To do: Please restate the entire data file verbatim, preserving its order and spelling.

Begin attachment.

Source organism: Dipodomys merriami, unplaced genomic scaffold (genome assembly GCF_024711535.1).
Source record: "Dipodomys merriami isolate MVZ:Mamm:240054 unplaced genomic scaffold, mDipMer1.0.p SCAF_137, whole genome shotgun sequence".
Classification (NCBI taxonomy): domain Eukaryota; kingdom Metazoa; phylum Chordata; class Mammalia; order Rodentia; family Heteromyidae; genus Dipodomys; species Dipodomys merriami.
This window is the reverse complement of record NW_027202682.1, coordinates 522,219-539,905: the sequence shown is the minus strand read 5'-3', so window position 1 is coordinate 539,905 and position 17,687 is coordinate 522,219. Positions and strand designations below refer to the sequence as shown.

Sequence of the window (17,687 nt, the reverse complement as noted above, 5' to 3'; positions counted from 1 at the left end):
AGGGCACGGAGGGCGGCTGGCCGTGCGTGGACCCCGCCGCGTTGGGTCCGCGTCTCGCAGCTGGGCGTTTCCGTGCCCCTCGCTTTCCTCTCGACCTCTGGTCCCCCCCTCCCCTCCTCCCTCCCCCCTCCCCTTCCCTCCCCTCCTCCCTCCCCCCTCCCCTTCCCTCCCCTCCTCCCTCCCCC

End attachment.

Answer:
Source organism: Dipodomys merriami, unplaced genomic scaffold (genome assembly GCF_024711535.1).
Source record: "Dipodomys merriami isolate MVZ:Mamm:240054 unplaced genomic scaffold, mDipMer1.0.p SCAF_137, whole genome shotgun sequence".
Classification (NCBI taxonomy): domain Eukaryota; kingdom Metazoa; phylum Chordata; class Mammalia; order Rodentia; family Heteromyidae; genus Dipodomys; species Dipodomys merriami.
This window is the reverse complement of record NW_027202682.1, coordinates 522,219-539,905: the sequence shown is the minus strand read 5'-3', so window position 1 is coordinate 539,905 and position 17,687 is coordinate 522,219. Positions and strand designations below refer to the sequence as shown.

Sequence of the window (17,687 nt, the reverse complement as noted above, 5' to 3'; positions counted from 1 at the left end):
AGGGCACGGAGGGCGGCTGGCCGTGCGTGGACCCCGCCGCGTTGGGTCCGCGTCTCGCAGCTGGGCGTTTCCGTGCCCCTCGCTTTCCTCTCGACCTCTGGTCCCCCCCTCCCCTCCTCCCTCCCCCCTCCCCTTCCCTCCCCTCCTCCCTCCCCCCTCCCCTTCCCTCCCCTCCTCCCTCCCCC